Wolf Hall was my favorite book of 2010. It is a miraculously sympathetic story about Thomas Cromwell, the man most famous for engineering Henry VIII’s divorce, dissolving the English monasteries, making Henry head of the English church, passing legislation requiring everyone to swear that those acts were just, and executing people who failed to swear. The standard punishment was to be hanged, drawn, and quartered–just about the worst way to go. Yet in Wolf Hall, Cromwell emerges as a practical, reasonable man of the world, trying to hold his family, business, and country together in a humane fashion.
Mantel vividly conjures early 16th-century England. The narration is present-tense, and the environment is economically and unpretentiously but sensuously described. The language is consistently modern. Sometimes, we can presume that we are reading translations of dialogues actually conducted in Latin or French; but even the chatter of English commoners is rendered in modern idioms–heightening the feeling of proximity and naturalness. The narration is third person, and Mantel goes to great lengths to avoid using the proper nouns “Thomas” or “Cromwell.” “He” is the subject of most sentences, or else the narration slips into “free indirect speech” (with Cromwell’s thoughts and style coloring the third-person voice.) At first, the device of avoiding Cromwell’s name confused me. There may be four men in the room, but “he” always refers to the hero. I got used to the technique, which allows Mantel to stay very close to her protagonist’s consciousness without using the first person singular. (For how could Thomas Cromwell write a 21st-century narrative?)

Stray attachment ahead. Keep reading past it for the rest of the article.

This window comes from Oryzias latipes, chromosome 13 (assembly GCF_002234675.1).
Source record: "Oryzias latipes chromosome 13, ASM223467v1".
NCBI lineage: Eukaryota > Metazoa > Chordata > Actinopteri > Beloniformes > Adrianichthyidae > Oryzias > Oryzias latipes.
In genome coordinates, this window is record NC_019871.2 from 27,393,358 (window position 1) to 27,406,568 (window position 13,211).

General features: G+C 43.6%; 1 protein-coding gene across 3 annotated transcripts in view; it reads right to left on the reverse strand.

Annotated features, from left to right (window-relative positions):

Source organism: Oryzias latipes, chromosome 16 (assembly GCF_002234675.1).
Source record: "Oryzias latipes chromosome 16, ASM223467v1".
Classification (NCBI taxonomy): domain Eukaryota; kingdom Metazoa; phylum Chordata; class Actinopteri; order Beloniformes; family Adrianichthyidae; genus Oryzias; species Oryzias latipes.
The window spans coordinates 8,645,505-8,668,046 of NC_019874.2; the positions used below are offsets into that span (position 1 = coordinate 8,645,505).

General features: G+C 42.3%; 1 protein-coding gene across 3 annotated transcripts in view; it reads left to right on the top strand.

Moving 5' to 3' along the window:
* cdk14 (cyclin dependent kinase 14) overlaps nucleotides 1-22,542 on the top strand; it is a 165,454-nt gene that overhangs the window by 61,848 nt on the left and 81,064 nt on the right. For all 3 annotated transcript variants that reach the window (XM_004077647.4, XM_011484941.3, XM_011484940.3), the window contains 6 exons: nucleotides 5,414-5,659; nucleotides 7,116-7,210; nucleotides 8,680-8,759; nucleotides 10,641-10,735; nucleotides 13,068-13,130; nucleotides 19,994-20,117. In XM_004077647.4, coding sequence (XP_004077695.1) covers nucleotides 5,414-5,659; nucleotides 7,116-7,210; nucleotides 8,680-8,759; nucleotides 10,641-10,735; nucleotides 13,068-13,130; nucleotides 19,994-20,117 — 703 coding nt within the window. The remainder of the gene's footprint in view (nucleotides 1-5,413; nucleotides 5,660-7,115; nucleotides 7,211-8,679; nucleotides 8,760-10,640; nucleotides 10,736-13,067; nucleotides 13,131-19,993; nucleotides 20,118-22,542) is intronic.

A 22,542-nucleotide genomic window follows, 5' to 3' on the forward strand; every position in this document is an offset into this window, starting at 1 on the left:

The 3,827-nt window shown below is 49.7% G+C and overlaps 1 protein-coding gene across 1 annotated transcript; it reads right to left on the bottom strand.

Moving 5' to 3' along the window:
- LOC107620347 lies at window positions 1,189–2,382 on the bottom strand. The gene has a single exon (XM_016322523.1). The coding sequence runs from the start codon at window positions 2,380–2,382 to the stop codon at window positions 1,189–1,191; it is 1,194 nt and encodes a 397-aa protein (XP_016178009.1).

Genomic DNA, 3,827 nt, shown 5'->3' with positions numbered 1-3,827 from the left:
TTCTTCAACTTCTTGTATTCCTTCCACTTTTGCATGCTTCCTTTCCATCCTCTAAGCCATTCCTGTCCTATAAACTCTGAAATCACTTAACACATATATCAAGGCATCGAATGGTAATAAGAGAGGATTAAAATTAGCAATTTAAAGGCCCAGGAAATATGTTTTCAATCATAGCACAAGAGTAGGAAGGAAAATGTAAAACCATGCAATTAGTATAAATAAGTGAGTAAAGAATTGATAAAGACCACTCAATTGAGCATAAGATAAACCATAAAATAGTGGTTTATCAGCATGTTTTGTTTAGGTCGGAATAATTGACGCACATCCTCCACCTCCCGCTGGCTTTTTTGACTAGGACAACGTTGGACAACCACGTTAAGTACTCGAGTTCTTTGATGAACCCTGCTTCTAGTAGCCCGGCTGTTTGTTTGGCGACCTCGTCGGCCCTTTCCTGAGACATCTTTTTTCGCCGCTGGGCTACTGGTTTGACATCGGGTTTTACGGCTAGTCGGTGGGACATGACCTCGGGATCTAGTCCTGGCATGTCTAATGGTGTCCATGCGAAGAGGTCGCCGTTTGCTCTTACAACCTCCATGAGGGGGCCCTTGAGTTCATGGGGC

I think there might be a handful of anachronisms in Wolf Hall. At one point, Cromwell observes that Homer’s existence is doubtful, yet my quick scan of recent scholarship suggests that the “Homeric Question” was not raised in Cromwell’s time. (E.g., Philip Ford, “Homer in the French Renaissance“; and Filippomaria Pontani, “From Budé to Zenodotus: Homeric Readings in the European Renaissance.”) The fact that I could find a couple of slips just reinforces the verisimilitude of this long and wide-ranging story.
Above all, it is fun: full of humor, vivid characters, and dramatic events. Representation affords pleasure, as Aristotle noted two thousand years ago. Difficult feats of representative art can be especially pleasurable, and what could be more difficult than to represent the inner state of a long-dead lawyer best known for judicially murdering St. Thomas More? I enjoy representation most of all when the author treats her subjects with affection, and Mantel is humane toward virtually all her creations, even the ones who hate one another.